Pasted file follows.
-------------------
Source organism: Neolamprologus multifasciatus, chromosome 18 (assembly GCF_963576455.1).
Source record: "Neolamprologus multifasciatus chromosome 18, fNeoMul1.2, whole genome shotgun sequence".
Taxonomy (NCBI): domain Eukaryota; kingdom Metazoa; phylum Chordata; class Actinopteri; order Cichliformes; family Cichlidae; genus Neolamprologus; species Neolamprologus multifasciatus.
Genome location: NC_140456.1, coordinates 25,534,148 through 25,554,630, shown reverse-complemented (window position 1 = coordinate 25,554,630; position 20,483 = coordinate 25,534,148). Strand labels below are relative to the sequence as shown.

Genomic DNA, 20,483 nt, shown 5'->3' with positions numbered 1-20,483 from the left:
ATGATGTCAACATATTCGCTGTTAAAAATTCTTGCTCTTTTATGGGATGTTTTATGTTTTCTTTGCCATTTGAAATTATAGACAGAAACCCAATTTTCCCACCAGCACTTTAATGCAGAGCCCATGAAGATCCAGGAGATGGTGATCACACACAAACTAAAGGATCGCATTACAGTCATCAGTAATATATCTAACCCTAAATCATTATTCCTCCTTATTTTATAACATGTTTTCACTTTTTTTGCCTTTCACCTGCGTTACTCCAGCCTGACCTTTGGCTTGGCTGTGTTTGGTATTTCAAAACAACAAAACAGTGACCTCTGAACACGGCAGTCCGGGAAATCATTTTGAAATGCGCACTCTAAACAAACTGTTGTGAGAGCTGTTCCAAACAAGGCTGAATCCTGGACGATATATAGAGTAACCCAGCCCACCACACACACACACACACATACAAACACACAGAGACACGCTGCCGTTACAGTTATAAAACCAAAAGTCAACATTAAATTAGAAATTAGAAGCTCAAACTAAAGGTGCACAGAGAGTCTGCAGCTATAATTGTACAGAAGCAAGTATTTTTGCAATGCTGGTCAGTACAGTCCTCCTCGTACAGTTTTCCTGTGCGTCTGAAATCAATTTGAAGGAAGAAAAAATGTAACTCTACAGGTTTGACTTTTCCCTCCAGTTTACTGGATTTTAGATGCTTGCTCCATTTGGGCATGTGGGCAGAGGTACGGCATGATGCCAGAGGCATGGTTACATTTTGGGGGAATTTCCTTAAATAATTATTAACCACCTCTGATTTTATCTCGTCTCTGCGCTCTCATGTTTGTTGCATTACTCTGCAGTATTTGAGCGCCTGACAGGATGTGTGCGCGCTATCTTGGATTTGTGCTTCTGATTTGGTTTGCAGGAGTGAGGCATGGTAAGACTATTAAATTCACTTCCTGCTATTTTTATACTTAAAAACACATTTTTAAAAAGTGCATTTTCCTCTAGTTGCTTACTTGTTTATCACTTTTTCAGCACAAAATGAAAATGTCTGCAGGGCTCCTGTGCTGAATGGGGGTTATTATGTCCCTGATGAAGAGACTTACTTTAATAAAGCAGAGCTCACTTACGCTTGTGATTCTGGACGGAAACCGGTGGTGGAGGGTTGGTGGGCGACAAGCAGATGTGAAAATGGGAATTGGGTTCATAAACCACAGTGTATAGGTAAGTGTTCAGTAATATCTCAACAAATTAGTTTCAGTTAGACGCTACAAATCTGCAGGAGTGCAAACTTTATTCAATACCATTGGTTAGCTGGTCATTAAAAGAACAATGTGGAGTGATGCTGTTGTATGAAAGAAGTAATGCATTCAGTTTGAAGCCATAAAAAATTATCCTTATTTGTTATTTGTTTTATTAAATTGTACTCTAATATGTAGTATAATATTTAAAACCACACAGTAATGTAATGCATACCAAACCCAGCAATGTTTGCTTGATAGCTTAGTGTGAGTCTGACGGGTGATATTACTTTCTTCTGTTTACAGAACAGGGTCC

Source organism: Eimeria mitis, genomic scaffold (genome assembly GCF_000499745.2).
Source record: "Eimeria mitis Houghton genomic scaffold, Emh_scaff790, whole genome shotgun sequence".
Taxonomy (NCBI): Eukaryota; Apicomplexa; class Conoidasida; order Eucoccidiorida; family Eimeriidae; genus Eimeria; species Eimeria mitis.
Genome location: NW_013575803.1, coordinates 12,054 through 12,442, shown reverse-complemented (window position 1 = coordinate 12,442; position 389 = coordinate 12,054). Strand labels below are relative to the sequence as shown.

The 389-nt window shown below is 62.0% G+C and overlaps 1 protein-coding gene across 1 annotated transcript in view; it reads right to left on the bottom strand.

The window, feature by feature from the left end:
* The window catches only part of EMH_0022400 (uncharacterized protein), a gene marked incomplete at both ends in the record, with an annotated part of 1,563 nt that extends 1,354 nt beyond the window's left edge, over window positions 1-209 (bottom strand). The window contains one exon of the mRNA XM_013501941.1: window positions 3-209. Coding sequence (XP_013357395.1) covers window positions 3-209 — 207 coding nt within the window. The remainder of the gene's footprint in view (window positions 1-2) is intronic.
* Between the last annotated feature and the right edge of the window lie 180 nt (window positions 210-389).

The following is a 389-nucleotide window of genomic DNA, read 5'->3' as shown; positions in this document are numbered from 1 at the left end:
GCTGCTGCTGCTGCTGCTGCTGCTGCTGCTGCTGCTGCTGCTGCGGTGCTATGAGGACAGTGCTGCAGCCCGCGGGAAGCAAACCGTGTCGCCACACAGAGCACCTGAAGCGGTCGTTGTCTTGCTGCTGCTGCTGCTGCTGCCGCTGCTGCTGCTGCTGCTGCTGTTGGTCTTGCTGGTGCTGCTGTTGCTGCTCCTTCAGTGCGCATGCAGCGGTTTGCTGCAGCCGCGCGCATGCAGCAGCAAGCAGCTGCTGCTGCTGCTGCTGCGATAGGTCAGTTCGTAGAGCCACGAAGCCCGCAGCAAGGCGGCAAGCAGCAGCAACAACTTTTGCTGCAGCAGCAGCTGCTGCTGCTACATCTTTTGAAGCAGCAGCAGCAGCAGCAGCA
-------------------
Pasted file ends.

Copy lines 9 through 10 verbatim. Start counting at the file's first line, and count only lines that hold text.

Taxonomy (NCBI): Eukaryota; Apicomplexa; class Conoidasida; order Eucoccidiorida; family Eimeriidae; genus Eimeria; species Eimeria mitis.
Genome location: NW_013575803.1, coordinates 12,054 through 12,442, shown reverse-complemented (window position 1 = coordinate 12,442; position 389 = coordinate 12,054). Strand labels below are relative to the sequence as shown.